At the request of a BPO provider, we did a fairly exhaustive study of all vendor/provider-funded innovations and their impact on the business growth. The data were startling. Our study clearly revealed that the hundreds of millions of dollars that providers invested in innovation yielded very disappointing returns. Although they often succeeded in taking their innovations to market, they realized only scanty returns and not the kind of return that creates a differentiated accelerated growth. Why is that? Were their hopes too ambitious?
The biggest culprit in the poverty of their return on investments is that those investments didn’t have the necessities for success built into their DNA. What was missing? In many cases innovation initiatives don’t resonate with existing and prospective clients because they simply don’t meet the clients’ needs. In other cases the offerings require a different kind of sales discussion as the provider tries to sell something the client isn’t looking to buy. In both cases this creates a difficult sell and largely proves unsuccessful.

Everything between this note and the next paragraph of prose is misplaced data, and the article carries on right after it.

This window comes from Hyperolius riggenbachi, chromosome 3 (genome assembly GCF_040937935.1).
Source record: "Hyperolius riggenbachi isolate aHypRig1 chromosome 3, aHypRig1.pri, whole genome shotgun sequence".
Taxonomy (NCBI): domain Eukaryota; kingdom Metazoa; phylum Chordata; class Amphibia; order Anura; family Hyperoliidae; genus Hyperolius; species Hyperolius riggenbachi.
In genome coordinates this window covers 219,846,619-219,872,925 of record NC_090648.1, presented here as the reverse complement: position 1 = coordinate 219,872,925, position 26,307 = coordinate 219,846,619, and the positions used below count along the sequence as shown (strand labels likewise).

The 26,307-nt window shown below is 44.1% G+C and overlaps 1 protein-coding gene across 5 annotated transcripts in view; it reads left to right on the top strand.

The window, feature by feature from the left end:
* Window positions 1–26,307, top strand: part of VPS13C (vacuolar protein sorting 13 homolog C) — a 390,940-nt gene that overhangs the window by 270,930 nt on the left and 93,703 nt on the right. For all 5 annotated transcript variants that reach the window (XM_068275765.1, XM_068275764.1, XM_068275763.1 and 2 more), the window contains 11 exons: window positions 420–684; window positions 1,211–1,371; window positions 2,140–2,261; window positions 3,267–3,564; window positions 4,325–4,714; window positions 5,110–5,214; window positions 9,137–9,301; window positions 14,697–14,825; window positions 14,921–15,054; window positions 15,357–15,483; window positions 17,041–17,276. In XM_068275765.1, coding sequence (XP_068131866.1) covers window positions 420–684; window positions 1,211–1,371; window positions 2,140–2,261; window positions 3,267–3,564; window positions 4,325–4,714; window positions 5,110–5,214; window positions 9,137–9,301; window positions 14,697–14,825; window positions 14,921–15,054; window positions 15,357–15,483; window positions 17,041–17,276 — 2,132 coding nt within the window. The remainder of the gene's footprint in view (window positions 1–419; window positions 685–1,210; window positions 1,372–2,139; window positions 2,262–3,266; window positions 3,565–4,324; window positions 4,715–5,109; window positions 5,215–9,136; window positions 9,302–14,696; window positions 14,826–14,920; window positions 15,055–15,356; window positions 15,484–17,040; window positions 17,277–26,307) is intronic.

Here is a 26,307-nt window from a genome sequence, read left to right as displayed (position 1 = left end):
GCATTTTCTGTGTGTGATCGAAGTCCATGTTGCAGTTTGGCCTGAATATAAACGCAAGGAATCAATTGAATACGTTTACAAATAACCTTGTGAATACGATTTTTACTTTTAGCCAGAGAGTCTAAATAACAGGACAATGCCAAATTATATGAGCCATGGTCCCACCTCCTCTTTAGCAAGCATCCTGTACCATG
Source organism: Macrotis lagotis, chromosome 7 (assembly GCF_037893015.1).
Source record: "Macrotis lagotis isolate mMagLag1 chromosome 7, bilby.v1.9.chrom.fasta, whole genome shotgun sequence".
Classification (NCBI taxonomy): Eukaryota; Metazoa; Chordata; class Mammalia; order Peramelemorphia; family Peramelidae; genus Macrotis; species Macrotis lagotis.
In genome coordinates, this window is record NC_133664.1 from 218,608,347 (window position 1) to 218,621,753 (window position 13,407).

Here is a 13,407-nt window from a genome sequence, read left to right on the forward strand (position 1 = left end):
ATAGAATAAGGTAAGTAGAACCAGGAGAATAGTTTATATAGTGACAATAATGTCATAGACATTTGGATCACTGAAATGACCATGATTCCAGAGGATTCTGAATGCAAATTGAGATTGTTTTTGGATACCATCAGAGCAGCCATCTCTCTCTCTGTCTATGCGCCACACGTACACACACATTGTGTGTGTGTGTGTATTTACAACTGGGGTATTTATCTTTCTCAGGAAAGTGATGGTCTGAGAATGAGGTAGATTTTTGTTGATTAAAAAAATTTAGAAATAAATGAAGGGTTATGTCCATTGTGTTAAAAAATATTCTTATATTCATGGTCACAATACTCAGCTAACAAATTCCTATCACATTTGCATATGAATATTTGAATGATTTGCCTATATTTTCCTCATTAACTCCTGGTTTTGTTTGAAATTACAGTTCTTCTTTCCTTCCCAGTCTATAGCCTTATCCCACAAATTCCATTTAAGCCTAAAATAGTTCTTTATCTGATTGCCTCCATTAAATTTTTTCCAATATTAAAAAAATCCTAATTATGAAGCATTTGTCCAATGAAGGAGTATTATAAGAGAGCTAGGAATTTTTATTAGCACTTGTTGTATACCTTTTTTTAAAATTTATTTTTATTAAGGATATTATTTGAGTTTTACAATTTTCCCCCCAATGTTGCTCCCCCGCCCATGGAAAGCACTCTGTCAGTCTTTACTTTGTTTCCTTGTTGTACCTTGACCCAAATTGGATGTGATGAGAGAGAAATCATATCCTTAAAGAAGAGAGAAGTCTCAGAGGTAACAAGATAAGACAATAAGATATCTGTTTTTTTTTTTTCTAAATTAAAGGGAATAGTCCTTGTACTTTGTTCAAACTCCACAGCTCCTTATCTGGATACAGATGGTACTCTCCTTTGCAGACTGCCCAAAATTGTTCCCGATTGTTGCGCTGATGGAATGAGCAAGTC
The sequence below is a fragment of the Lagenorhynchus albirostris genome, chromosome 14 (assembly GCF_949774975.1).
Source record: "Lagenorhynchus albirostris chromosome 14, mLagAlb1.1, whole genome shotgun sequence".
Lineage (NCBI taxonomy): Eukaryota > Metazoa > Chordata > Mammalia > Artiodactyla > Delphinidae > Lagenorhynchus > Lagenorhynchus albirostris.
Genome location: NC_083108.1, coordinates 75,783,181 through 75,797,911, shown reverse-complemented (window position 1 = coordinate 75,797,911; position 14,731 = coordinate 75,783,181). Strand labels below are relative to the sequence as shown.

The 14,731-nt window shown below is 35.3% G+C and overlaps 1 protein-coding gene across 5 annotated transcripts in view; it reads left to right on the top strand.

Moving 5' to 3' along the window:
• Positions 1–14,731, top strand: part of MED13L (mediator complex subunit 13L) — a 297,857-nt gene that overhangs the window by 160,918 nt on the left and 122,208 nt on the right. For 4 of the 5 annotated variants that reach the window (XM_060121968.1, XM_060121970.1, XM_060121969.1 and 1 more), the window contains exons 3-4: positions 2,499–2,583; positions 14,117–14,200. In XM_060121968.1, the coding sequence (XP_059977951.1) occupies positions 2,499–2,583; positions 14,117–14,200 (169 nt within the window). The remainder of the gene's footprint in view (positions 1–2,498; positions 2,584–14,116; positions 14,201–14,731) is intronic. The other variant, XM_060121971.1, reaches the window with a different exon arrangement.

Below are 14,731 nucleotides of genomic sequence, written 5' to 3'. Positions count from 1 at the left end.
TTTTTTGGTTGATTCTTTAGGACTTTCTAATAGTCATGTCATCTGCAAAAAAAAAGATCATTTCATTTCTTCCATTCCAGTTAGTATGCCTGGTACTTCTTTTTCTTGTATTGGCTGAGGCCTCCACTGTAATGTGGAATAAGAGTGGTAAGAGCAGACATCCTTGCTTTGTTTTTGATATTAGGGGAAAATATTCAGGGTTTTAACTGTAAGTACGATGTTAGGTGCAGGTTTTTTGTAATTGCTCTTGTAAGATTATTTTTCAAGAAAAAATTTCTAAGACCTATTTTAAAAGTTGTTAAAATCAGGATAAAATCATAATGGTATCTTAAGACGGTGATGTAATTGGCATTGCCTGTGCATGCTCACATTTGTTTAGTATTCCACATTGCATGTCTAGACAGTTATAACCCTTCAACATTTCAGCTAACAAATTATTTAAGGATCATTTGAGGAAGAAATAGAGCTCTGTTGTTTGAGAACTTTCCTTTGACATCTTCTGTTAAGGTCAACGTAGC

Strategy for innovation that leads to business growth
As I explained in a previous blog post about innovation agendas, these disappointing outcomes from provider-funded innovation initiatives often start with trying to design a solution for multiple clients rather than innovating on a single client’s defined needs. Providers fall into the seduction of believing it makes sense that just because one client wants a particular innovation other clients also will want it that way.
Further, building things in a vacuum away from a client is not helpful and tends to result in outcomes that are off target.
The path to innovation that accelerates growth lies with the provider working closely with clients to define their needs and then bringing the provider’s capabilities to meet those needs. It’s a powerful strategy that results in much deeper client satisfaction.
It also allows a provider to deal with the issue of changing influence structures that we’ve noted in previous blog posts, where the business stakeholder is now more influential in defining a client’s business needs and driving investment and work that goes to third parties.